There was just so much great content from my interview with Dr. Rose Hartzell, PhD, EdS, CHES, LMFT, Sex Therapist at San Diego Sexual Medicine. I had to break it up so you could take it all in. Here is part 2!
6. In your experience, what have you seen to be the most common difficulty or challenge that couples face when one partner suffers from painful sex?
My honest answer of what I have seen across the board as the most common difficulty is acceptance that other sexual activities are sex. If a woman has pain, often it is the woman that has the hardest time with this. Exploring ways to bring pleasure to each other can be a fun experience for couples and is not so emotionally charged. Often women will say that if I can’t have intercourse, why even bother. And sex becomes about performance or reaching a goal. But, I hear a lot of the men say, “I will take anything, I would be happy with oral sex or I can masturbate, I just want to be close to my partner again. I just want her to touch me.” Not every man is the same, but in general that is what I have noticed.
7. Does your answer to the previous question change depending on whether the partner suffering from pain is male or female, and if so, how?
We also do see a lot of men with pain, but I feel like most women we see have vestibulodynia. It’s not the same case over and over again, but it is a really similar presentation and similar symptoms. The women with pain are often a Type A personality, will have gastrointestinal issues, and are very anxious. Everyone is different but in general there is a common type.
For men with pain, there isn’t really as much of a pattern to it, at least in my experience here (at San Diego Sexual Medicine). They come from really random different issues that cause pain. But with men with pain it doesn’t necessarily seem to affect their sexual relationship as much. Either they are in so much pain that they don’t want to have sex at all, and usually their partner is okay with that and it’s not causing issues, or they are just working around it. It also doesn’t seem to have as much psychosocial ramifications as it does with women.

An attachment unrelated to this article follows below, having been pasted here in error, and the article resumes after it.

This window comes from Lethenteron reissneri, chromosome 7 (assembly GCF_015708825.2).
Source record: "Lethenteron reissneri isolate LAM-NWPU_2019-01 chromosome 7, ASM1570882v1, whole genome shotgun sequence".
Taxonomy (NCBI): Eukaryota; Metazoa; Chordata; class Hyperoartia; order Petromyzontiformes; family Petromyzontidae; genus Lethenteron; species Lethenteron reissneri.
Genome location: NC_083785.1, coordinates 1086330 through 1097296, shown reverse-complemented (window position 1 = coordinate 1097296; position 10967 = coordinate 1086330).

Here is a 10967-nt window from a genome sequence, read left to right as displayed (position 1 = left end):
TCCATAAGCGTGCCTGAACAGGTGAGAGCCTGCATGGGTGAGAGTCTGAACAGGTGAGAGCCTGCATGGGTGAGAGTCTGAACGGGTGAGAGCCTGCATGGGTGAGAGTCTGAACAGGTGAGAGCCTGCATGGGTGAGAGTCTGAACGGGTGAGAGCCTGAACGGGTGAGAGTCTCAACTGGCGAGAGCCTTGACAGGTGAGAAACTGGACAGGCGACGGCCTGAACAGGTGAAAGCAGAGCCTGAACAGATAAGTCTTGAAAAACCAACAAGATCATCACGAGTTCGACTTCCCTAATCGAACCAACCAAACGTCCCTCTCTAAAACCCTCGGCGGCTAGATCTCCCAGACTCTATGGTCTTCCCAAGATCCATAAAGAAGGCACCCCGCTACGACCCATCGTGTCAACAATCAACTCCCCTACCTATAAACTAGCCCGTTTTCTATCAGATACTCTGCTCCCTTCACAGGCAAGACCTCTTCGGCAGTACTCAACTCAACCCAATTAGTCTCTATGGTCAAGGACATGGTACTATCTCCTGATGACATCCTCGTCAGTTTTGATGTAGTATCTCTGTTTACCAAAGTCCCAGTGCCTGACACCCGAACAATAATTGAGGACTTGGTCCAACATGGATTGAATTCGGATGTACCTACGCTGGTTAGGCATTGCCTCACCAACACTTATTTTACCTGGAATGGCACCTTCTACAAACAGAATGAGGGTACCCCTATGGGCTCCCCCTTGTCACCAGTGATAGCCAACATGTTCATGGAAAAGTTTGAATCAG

8. In your experience, what is something that the suffering partner does not typically realize about what the other is dealing with?
A pattern I often see is because the suffering person thinks that if they are physically affectionate in certain ways it’s going to lead to sex. So they have kind of stopped physical affection because they don’t want to give their partner the wrong idea. And so oftentimes the partner is really missing that. Another thing is the other partner often feels guilt as well that they have their sexual needs, that they are a sexual person. They feel bad for their partner but also feel bad that they have their own needs as well and are sometimes afraid to ask for them or to say “hey, can we try to work around this.”
What about the other way, what is something the partner who is not suffering often doesn’t realize that the suffering partner is dealing with?
I don’t know if they don’t realize it, but I think it’s hard to understand, when you’re the suffering person it’s your body and as much as you want to change it there is really nothing you can do and just the frustration that the suffering person is feeling. They can’t completely understand it because it’s not their body.
9. What are some specific steps couples can take to help minimize these difficulties in their relationship?
To maintain a sexual relationship, whatever that might be. To maintain a physical relationship, but to do so in a way that there is no pain and that both voices are heard and that it feels very consensual. Oftentimes here at San Diego Sexual Medicine when people will originally come here we always like to take intercourse off the table so that the suffering person doesn’t have to worry about experiencing pain. And then trying to find ways that they can experience pleasure with their partner without pain and whatever that might be. For some people they have pain even during arousal, for some people it’s only if something is inserted. It’s different for everyone but trying to find ways for them to still have a sexual relationship without having pain.
For more information about Dr. Hartzell and San Diego Sexual Medicine, check out their website SanDiegoSexualMedicine.com. You can also contact the center directly at (619) 265-8865. People travel to San Diego Sexual Medicine from all over the world to receive treatment for their sexual health concerns. You can also learn more about Dr. Hartzell on her website DrRoseHartzell.com.